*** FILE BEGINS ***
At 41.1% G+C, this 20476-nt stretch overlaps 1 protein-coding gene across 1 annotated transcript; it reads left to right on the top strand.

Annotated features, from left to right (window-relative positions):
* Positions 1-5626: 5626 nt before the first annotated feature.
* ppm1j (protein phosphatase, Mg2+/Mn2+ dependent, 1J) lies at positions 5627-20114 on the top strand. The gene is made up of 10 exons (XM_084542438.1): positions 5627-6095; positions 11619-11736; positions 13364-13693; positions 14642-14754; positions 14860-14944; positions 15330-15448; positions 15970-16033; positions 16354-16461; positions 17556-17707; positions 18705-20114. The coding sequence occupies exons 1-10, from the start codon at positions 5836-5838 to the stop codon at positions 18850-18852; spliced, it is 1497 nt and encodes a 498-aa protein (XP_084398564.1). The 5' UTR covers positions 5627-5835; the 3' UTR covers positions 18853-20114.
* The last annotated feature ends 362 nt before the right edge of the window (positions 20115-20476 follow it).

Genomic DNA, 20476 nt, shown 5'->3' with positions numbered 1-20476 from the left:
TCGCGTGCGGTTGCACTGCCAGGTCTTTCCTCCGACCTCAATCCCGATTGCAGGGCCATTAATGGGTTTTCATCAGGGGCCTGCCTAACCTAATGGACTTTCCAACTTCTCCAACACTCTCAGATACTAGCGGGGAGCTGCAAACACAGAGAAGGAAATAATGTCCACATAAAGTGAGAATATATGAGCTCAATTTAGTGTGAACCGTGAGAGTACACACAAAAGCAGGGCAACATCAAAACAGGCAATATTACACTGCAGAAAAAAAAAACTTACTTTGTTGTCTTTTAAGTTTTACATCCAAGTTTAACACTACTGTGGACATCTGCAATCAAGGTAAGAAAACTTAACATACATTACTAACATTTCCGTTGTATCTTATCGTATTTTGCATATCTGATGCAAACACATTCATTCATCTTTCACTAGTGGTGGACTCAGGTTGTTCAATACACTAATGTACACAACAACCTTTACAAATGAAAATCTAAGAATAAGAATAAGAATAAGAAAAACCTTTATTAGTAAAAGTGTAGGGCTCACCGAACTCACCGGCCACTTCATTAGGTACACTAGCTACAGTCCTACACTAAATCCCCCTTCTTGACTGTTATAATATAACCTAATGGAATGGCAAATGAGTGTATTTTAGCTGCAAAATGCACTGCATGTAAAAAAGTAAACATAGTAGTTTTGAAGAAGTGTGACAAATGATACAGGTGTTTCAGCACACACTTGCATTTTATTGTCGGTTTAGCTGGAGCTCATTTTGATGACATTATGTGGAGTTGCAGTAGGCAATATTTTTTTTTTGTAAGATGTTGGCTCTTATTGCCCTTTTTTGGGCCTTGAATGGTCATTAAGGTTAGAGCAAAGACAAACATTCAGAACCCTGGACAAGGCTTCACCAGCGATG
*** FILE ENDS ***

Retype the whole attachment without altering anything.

At 41.1% G+C, this 20476-nt stretch overlaps 1 protein-coding gene across 1 annotated transcript; it reads left to right on the top strand.

Annotated features, from left to right (window-relative positions):
* Positions 1-5626: 5626 nt before the first annotated feature.
* ppm1j (protein phosphatase, Mg2+/Mn2+ dependent, 1J) lies at positions 5627-20114 on the top strand. The gene is made up of 10 exons (XM_084542438.1): positions 5627-6095; positions 11619-11736; positions 13364-13693; positions 14642-14754; positions 14860-14944; positions 15330-15448; positions 15970-16033; positions 16354-16461; positions 17556-17707; positions 18705-20114. The coding sequence occupies exons 1-10, from the start codon at positions 5836-5838 to the stop codon at positions 18850-18852; spliced, it is 1497 nt and encodes a 498-aa protein (XP_084398564.1). The 5' UTR covers positions 5627-5835; the 3' UTR covers positions 18853-20114.
* The last annotated feature ends 362 nt before the right edge of the window (positions 20115-20476 follow it).

Genomic DNA, 20476 nt, shown 5'->3' with positions numbered 1-20476 from the left:
TCGCGTGCGGTTGCACTGCCAGGTCTTTCCTCCGACCTCAATCCCGATTGCAGGGCCATTAATGGGTTTTCATCAGGGGCCTGCCTAACCTAATGGACTTTCCAACTTCTCCAACACTCTCAGATACTAGCGGGGAGCTGCAAACACAGAGAAGGAAATAATGTCCACATAAAGTGAGAATATATGAGCTCAATTTAGTGTGAACCGTGAGAGTACACACAAAAGCAGGGCAACATCAAAACAGGCAATATTACACTGCAGAAAAAAAAAACTTACTTTGTTGTCTTTTAAGTTTTACATCCAAGTTTAACACTACTGTGGACATCTGCAATCAAGGTAAGAAAACTTAACATACATTACTAACATTTCCGTTGTATCTTATCGTATTTTGCATATCTGATGCAAACACATTCATTCATCTTTCACTAGTGGTGGACTCAGGTTGTTCAATACACTAATGTACACAACAACCTTTACAAATGAAAATCTAAGAATAAGAATAAGAATAAGAAAAACCTTTATTAGTAAAAGTGTAGGGCTCACCGAACTCACCGGCCACTTCATTAGGTACACTAGCTACAGTCCTACACTAAATCCCCCTTCTTGACTGTTATAATATAACCTAATGGAATGGCAAATGAGTGTATTTTAGCTGCAAAATGCACTGCATGTAAAAAAGTAAACATAGTAGTTTTGAAGAAGTGTGACAAATGATACAGGTGTTTCAGCACACACTTGCATTTTATTGTCGGTTTAGCTGGAGCTCATTTTGATGACATTATGTGGAGTTGCAGTAGGCAATATTTTTTTTTTGTAAGATGTTGGCTCTTATTGCCCTTTTTTGGGCCTTGAATGGTCATTAAGGTTAGAGCAAAGACAAACATTCAGAACCCTGGACAAGGCTTCACCAGCGATG